So I don't think it's directly linked to how somebody votes, but I think there's a kind of subconscious branding you have in the back of your mind. I think that there were things with Sarah Palin that may have been more deleterious to her than Tina, like the Katie Couric thing.
Let’s talk a bit about the coming election: In your recent Vanity Fair piece, you point out that the Donald Trump impression is quite difficult because he's already such a larger-than-life character, and someone in the book described Obama as an impression with a “10.10” degree of difficulty.
I think the Trump thing is like, when the Lord wants to punish you, he answers your prayers. Because there's this unbelievable character in the race, right? So just to jump into the writers’ room: Everybody is throwing out ideas like, “What if Trump says something about Carly Fiorina’s face. Y’know, ’look at that face! You can’t be president with that face!’” And someone else will say, “No, he actually said that!” Or “What if he gets on a riff about John McCain, and just says like, ‘I don’t even think he’s a hero.’” “No, no, he already said that.” So it’s like, where do you get stuff? It’s a little tricky.
And Jay Pharaoh is back doing Obama. Can you talk a little about the notoriously difficult Obama impression?
This has been the case since 2007. Obama is, without a doubt, the most difficult president in the history of "Saturday Night Live," in part because he doesn’t have tics. He doesn’t have — Jim Downey calls them ‘handles’ — almost like this port of entry where you get in there and mess around with his mind or his affectations.
One of the great defining sketches of the Bill Clinton era was Phil Hartman jogging and he makes a campaign stop at a McDonald’s. He’s talking to everybody about policy and he says, “Hey, can I have a bit of your burger? Can I have a sip of your shake?” You saw that Clinton boyish id there and it was just perfect. Obama doesn’t have something like that. It’s much harder for him.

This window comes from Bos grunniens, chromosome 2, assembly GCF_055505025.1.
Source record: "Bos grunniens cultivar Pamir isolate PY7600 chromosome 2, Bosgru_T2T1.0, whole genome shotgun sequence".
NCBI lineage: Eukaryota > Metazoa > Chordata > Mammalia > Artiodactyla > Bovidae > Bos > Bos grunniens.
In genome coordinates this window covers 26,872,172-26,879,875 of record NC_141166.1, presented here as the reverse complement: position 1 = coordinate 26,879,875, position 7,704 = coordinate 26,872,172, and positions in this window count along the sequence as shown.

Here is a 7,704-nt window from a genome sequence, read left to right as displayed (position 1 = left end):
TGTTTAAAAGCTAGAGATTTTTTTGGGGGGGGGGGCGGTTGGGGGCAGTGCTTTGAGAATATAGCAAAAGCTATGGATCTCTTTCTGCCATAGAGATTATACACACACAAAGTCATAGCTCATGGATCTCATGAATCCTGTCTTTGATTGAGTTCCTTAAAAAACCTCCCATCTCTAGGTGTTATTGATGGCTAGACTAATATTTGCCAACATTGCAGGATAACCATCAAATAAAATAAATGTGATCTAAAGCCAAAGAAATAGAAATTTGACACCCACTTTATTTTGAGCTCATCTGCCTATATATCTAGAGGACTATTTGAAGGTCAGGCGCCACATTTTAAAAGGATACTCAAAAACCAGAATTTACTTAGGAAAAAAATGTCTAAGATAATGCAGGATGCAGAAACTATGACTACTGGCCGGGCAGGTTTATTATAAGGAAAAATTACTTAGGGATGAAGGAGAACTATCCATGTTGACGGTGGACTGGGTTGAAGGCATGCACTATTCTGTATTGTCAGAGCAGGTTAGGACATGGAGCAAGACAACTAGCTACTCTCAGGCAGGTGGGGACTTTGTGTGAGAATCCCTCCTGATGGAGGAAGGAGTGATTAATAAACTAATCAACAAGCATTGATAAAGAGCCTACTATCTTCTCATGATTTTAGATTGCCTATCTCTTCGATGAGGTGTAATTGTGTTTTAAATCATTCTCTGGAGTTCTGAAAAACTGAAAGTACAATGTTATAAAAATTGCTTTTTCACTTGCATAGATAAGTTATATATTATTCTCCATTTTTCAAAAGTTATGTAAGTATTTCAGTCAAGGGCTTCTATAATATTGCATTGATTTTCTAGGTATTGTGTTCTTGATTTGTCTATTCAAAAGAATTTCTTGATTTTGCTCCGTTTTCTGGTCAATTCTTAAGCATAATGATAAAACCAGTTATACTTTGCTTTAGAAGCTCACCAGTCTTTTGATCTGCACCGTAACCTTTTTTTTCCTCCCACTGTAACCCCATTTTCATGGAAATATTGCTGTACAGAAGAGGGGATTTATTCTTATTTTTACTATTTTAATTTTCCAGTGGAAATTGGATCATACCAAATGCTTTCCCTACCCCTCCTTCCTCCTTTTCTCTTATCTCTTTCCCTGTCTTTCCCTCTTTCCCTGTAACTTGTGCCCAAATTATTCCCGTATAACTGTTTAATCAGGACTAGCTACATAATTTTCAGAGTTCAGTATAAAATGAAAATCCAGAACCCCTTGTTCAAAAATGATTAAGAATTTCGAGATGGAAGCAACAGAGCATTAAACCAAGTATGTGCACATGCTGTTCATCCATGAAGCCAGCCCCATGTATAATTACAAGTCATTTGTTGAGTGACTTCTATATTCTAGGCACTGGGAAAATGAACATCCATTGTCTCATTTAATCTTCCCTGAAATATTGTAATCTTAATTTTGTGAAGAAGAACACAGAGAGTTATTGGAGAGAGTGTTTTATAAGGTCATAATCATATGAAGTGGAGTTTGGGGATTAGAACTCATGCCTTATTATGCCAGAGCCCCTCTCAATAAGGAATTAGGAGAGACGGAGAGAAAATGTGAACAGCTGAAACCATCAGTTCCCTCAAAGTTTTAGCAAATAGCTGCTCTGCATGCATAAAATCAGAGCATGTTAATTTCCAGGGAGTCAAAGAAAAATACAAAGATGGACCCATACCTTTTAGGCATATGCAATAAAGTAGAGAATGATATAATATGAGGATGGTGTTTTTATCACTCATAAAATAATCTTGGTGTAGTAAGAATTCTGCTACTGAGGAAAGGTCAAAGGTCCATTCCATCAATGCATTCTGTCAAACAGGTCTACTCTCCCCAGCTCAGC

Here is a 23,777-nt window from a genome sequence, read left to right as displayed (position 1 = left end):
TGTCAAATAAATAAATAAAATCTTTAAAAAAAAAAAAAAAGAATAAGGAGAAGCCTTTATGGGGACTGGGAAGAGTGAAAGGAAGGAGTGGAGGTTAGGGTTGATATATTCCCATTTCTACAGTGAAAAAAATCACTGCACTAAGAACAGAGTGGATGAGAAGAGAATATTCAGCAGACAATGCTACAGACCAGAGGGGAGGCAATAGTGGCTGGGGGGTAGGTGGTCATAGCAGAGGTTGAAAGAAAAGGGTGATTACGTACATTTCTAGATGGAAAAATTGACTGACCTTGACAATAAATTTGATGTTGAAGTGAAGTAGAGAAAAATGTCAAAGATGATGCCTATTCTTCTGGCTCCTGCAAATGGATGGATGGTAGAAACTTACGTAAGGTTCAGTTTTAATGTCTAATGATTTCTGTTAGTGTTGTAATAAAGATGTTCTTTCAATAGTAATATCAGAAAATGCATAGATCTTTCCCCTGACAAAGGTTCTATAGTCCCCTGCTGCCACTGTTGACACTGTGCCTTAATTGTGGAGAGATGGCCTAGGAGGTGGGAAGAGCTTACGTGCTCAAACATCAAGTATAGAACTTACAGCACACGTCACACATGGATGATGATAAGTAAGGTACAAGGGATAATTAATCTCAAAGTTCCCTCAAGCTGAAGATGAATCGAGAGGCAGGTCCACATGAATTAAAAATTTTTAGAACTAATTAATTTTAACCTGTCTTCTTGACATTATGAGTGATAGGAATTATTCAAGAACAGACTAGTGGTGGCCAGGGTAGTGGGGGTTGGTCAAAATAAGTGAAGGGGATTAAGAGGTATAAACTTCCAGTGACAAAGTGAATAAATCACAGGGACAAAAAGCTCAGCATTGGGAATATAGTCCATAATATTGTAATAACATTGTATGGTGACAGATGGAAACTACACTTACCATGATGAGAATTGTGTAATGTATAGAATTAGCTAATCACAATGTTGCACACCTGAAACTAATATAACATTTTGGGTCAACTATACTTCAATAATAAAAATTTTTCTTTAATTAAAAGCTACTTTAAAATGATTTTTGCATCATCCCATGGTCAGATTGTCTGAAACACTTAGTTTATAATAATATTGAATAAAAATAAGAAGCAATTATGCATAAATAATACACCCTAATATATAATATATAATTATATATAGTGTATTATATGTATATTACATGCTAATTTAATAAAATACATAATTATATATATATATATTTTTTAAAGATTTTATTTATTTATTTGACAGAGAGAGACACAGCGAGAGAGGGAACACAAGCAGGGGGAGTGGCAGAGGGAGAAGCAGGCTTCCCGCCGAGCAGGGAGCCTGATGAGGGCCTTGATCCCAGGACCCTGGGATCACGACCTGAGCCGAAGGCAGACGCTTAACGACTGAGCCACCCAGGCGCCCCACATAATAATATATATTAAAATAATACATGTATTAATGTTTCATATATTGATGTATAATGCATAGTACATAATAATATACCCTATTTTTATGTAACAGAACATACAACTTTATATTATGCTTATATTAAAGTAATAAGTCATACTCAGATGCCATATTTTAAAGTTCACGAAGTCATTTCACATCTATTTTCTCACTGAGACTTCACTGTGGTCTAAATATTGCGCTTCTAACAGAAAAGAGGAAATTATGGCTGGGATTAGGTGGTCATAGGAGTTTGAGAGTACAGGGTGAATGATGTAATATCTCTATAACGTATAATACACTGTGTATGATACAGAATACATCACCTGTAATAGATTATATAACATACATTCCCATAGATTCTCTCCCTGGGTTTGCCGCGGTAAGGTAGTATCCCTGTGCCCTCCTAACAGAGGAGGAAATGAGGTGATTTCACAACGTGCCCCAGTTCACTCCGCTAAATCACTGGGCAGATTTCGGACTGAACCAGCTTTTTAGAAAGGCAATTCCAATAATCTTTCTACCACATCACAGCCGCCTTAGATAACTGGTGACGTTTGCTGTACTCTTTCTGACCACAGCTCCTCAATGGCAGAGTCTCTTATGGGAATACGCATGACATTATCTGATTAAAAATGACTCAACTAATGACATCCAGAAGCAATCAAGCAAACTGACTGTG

In the update of the book, you write a lot about the new digital culture surrounding "SNL" — how everything gets picked up and dissected online nowadays. It seemed that a lot of the cast had trouble with the level of backlash they face online on a daily basis. In your experience, is the Internet making it harder for “SNL” to do its job?
There’s a great positive, which is that “SNL” doesn’t need to have people watch it on Saturday night at 11:30, like you used to, in order to appreciate it or see it. The next morning, you can get basically every single sketch online. The bad news is now there are really weird metrics attached to it. Before, the show would get a general rating. Now — Andy Samberg and Jorma and Akiva [from “The Lonely Island”] talk about this — like: Oh my gosh, look at the hits on "Lazy Sunday." And you can do that with sketches, too. Like, the question of how viral does a sketch go?
Right, they’re already competing to get airtime. Then they’re competing to be aggregated on Twitter.
This is stuff that 90 percent of the earlier cast never even imagined they had to deal with. I can’t tell you how many cast members said "I had to stop Googling myself. I stopped looking at whether or not a sketch was picked up by Deadline or HuffPo or Slate or Salon."
“SNL” has been criticized a lot for its lack of diversity, and you cover that a lot in the book, including the casting call for black female cast members that took place last year. What was the mood like from the staff around this issue? It seemed like there was a split of opinions.
Clearly, there were people who were bothered by it. When that whole controversy started up, I know some people were surprised by the extent of the conversation and how much it became a national conversation. I think it was just one of those reminders that “SNL” is a pretty big blip on our cultural radar. It wasn’t an insignificant conversation or controversy or debate.
That said, Sasheer [Zamata] is just amazing and I think she’s been a terrific addition to the cast. She’s incredibly talented. There’s no one in the world who could say — or if they do feel that way, have them call me — that she doesn’t belong in that cast. I also think they were really smart about how they brought her along, the first night. She is very methodical about how involved she got. It was really smart. And so that’s behind them now.